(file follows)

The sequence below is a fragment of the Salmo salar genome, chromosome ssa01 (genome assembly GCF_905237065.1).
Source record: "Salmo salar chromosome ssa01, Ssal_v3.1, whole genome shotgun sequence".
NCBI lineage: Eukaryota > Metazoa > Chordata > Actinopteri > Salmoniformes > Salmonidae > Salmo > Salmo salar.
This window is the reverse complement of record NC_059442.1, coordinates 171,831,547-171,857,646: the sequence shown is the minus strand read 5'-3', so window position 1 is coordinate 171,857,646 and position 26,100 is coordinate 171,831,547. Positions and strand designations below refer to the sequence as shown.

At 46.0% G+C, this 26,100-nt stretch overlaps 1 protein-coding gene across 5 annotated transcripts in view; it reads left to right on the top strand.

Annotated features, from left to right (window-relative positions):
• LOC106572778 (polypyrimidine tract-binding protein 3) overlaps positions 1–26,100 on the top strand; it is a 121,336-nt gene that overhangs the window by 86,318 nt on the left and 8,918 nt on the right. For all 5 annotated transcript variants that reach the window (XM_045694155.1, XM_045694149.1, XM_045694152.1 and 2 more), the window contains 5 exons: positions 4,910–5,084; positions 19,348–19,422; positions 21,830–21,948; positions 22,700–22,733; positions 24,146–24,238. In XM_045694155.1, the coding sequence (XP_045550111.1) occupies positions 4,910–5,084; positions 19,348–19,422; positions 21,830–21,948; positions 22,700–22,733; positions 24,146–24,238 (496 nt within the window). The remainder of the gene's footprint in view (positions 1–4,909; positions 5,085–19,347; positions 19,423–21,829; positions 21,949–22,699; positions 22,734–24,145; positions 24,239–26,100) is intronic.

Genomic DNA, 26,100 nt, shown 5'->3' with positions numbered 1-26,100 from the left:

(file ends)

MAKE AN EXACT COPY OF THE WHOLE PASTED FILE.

The sequence below is a fragment of the Salmo salar genome, chromosome ssa01 (genome assembly GCF_905237065.1).
Source record: "Salmo salar chromosome ssa01, Ssal_v3.1, whole genome shotgun sequence".
NCBI lineage: Eukaryota > Metazoa > Chordata > Actinopteri > Salmoniformes > Salmonidae > Salmo > Salmo salar.
This window is the reverse complement of record NC_059442.1, coordinates 171,831,547-171,857,646: the sequence shown is the minus strand read 5'-3', so window position 1 is coordinate 171,857,646 and position 26,100 is coordinate 171,831,547. Positions and strand designations below refer to the sequence as shown.

At 46.0% G+C, this 26,100-nt stretch overlaps 1 protein-coding gene across 5 annotated transcripts in view; it reads left to right on the top strand.

Annotated features, from left to right (window-relative positions):
• LOC106572778 (polypyrimidine tract-binding protein 3) overlaps positions 1–26,100 on the top strand; it is a 121,336-nt gene that overhangs the window by 86,318 nt on the left and 8,918 nt on the right. For all 5 annotated transcript variants that reach the window (XM_045694155.1, XM_045694149.1, XM_045694152.1 and 2 more), the window contains 5 exons: positions 4,910–5,084; positions 19,348–19,422; positions 21,830–21,948; positions 22,700–22,733; positions 24,146–24,238. In XM_045694155.1, the coding sequence (XP_045550111.1) occupies positions 4,910–5,084; positions 19,348–19,422; positions 21,830–21,948; positions 22,700–22,733; positions 24,146–24,238 (496 nt within the window). The remainder of the gene's footprint in view (positions 1–4,909; positions 5,085–19,347; positions 19,423–21,829; positions 21,949–22,699; positions 22,734–24,145; positions 24,239–26,100) is intronic.

Genomic DNA, 26,100 nt, shown 5'->3' with positions numbered 1-26,100 from the left: